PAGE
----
Beauty: it’s a word that keeps coming up when talking to those behind Lawless. “What John does which is really rare is that he takes really horrific violence and finds a way of making it beautiful,” says DeHaan. “I’ve just never seen something so horrific be so beautiful.” Much of this can be put down to the subtle design scheme – the earthy tones of Delhomme’s cinematography and the Bondurant boys’ costumes are punctured with the vibrant crimsons, purples and turquoises worn by Maggie and, once she jettisons her nondescript bonnets and aprons, the yellow dress that Jack gives Bertha.
For all its beauty and bloodshed, Hillcoat believes that Lawless is also bang up to date, with its themes just as relevant now as they ever were. “The drug war is an epic failure. It’s still going on,” he says, pointing out that Prohibition mirrors the current situation in Mexico with drug cartels. “There’s economic collapse again. There’s the same divide between the rich and poor. There’s environmental collapse. There are so many similarities.” Even the burgeoning radio technology back then is echoed in the arrival of internet and digital communications now.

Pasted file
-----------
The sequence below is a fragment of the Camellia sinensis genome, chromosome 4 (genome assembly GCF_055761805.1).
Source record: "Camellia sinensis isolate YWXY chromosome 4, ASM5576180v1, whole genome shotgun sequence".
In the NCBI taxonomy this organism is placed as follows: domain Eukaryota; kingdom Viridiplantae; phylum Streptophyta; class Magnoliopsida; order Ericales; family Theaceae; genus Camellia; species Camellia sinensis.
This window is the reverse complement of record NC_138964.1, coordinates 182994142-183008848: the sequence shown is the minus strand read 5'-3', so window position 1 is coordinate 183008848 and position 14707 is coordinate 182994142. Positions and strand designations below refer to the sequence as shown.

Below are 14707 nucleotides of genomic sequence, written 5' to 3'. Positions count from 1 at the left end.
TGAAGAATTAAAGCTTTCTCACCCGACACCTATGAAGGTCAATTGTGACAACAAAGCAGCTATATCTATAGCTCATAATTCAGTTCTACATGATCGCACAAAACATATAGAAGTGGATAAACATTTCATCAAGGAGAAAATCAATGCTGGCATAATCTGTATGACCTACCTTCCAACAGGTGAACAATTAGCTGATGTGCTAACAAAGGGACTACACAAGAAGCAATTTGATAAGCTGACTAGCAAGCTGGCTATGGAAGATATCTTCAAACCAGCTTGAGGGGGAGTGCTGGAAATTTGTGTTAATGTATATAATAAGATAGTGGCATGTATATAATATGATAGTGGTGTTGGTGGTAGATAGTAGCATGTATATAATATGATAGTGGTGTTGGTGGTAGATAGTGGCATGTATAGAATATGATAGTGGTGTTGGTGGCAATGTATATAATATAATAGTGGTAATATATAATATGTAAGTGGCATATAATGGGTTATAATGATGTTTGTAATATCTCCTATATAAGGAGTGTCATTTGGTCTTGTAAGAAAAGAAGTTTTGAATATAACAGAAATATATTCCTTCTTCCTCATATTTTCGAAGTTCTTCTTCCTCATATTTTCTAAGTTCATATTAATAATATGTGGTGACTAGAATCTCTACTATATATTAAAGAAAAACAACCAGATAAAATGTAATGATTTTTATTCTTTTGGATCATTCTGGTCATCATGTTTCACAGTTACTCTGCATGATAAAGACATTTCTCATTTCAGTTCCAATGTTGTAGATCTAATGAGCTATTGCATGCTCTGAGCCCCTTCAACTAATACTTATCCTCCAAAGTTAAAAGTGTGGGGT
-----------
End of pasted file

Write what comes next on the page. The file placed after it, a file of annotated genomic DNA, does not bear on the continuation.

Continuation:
Then there are the film’s more perennial themes – love, death, even immortality. “We live in civilised societies where we live civilised lives,” says Cave. “We can all sit down and communicate with each other, but inside each one of us is the potential for untold violence and evil, given the right or the wrong situation.” And just as Charlie Rakes is a part of Cave, so is this capacity for violence. “I don’t have any problem with it at all,” he shrugs. “It’s there. I understand that it’s there. I understand that it’s in everybody. You learn how to deal with that or not. I’m not afraid of that.”
Lawless will screen at The Vision Splendid Film Festival in Winton, Queensland on June 29 at 2:30pm at The Sarah Riley Theatre. Click here for all details.